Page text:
Admission is $5 per person (cash only), but free for children under age 8. All proceeds will go toward student scholarships at WCU.
For more information or to make reservations, visit http://goo.gl/forms/syE4M9xIrd or call the Mountain Heritage Center at 828-227-7129.
By Randall Holcombe
The National Park Service has awarded a $483,404 grant to the Western Carolina University Program for the Study of Developed Shorelines to map the storm vulnerability at 12 coastal parks, from Alaska to Florida.
The WCU shorelines program is internationally recognized as an advocate for science-based coastal management policies that consider and balance economic and environmental interests. This grant is the latest in an ongoing partnership with the National Park Service, with a similar grant of $436,000 awarded in 2014.
“This funding will allow us to take the coastal vulnerability assessment tool that we developed last year and apply it to determining risk factors to park facilities from coastal storms, erosion and rising sea level,” said Robert Young, program director. “That will assist park managers in the decision-making process for resource management and preservation of infrastructure at coastal parks, all of which ultimately effects the economic, environmental and recreational outcomes that impact all of us.”
WCU faculty and students have worked collaboratively with the National Park Service for more than 10 years. Earlier this year, the Department of the Interior released a report by two of the shoreline program’s scientists that predicts the risk posed to national parks by rising sea levels.
Other shoreline program activities include two-year sustainable coastal management strategies projects for North Carolina and Florida, a series of coastal vulnerability workshops this year in the Caribbean and Latin America, and ongoing research into ecosystems and rising sea levels.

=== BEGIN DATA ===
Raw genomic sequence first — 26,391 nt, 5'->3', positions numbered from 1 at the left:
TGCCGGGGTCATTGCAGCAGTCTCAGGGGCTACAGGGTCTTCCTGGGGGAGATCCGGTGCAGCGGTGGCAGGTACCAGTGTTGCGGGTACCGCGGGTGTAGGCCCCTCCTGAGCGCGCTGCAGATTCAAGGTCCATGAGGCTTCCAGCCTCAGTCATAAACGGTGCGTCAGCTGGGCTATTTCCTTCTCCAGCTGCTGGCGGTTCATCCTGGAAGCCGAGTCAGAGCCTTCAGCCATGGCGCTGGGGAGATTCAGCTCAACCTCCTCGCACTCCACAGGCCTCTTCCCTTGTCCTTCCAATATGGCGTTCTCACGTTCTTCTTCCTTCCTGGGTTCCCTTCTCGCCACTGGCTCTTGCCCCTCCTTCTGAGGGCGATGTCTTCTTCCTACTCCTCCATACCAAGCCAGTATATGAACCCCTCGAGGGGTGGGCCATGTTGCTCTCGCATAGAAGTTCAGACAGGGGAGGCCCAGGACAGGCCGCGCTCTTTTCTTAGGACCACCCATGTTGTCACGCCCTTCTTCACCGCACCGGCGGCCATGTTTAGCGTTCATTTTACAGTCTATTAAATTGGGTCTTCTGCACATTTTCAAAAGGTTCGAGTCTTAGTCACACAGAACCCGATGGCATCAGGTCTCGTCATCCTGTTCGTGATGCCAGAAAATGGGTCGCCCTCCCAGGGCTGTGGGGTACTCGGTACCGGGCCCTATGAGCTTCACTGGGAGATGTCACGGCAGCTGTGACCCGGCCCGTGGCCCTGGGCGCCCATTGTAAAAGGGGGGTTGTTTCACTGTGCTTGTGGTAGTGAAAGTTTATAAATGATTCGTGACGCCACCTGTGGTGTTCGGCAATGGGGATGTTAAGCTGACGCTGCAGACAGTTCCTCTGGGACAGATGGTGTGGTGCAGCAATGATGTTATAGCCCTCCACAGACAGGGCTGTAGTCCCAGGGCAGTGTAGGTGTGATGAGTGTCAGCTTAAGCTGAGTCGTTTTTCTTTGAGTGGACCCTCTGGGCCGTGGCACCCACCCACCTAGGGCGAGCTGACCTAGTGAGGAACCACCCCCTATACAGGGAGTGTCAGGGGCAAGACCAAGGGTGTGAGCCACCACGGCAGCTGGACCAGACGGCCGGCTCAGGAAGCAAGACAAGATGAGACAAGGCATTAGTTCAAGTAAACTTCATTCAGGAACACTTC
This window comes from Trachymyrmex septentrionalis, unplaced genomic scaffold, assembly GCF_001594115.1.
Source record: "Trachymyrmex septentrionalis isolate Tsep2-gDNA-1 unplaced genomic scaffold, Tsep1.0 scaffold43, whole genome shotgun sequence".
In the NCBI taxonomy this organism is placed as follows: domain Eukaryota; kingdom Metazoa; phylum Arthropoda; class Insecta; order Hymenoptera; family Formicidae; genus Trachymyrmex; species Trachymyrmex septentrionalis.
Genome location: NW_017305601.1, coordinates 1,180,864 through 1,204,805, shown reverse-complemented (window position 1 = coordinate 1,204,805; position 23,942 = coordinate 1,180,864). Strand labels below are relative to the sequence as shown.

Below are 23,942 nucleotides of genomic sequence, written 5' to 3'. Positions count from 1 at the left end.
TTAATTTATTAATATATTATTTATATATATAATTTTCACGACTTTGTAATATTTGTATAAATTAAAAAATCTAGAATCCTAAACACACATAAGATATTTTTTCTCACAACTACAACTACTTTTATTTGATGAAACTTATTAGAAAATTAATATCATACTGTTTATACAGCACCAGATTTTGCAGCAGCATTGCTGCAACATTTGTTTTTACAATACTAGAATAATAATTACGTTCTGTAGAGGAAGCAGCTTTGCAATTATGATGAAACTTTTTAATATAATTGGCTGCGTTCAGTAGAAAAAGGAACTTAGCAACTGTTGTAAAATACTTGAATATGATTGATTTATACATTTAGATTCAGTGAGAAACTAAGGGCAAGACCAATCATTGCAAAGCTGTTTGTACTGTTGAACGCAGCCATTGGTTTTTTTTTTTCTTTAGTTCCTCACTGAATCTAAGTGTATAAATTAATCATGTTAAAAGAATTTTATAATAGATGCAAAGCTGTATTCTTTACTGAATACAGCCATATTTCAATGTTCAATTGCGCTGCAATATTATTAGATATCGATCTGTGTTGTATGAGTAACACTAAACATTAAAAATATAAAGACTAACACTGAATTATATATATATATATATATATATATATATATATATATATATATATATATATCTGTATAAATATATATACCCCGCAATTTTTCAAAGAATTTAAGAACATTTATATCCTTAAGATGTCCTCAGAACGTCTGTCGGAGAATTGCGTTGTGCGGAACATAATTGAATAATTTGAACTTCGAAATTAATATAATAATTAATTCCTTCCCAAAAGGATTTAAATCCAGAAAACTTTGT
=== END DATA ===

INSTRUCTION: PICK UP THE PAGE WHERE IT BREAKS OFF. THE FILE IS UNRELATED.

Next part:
For more information about WCU’s Program for the Study of Developed Shorelines, visit psds.wcu.edu or contact Young at 828-227-3822.
The Native American Heritage Expo will take place Monday, Nov. 9, and Tuesday, Nov. 10, in the Grandroom at Western Carolina University’s A.K. Hinds University Center.
The two-day event consists of several presentations, demonstrations and discussions centered on Native American values, traditions and social justice. Cherokee Central Schools also will have an art exhibit on display at the North Carolina Center for the Advancement of Teaching titled “Understanding Our Past, Shaping Our Future.” The expo is free and open to the public.
The expo will begin with a flag procession from Judaculla Rock to the University Center on Monday at 9:30 a.m., followed by the opening ceremony featuring Cherokee royalty at 9:45 a.m. There will be a presentation about a WCU and Tribal Historic Preservation Office collaboration at 10:25 a.m., followed by an archaeology “Mounds and Towns” presentation at 11:15 a.m. A storytelling roundtable will be held from 1:25 to 2:15 p.m., and a Cherokee language class, an experimental archaeology class and a demonstration of 3-D cultural heritage preservation will be offered beginning at 2:30 p.m.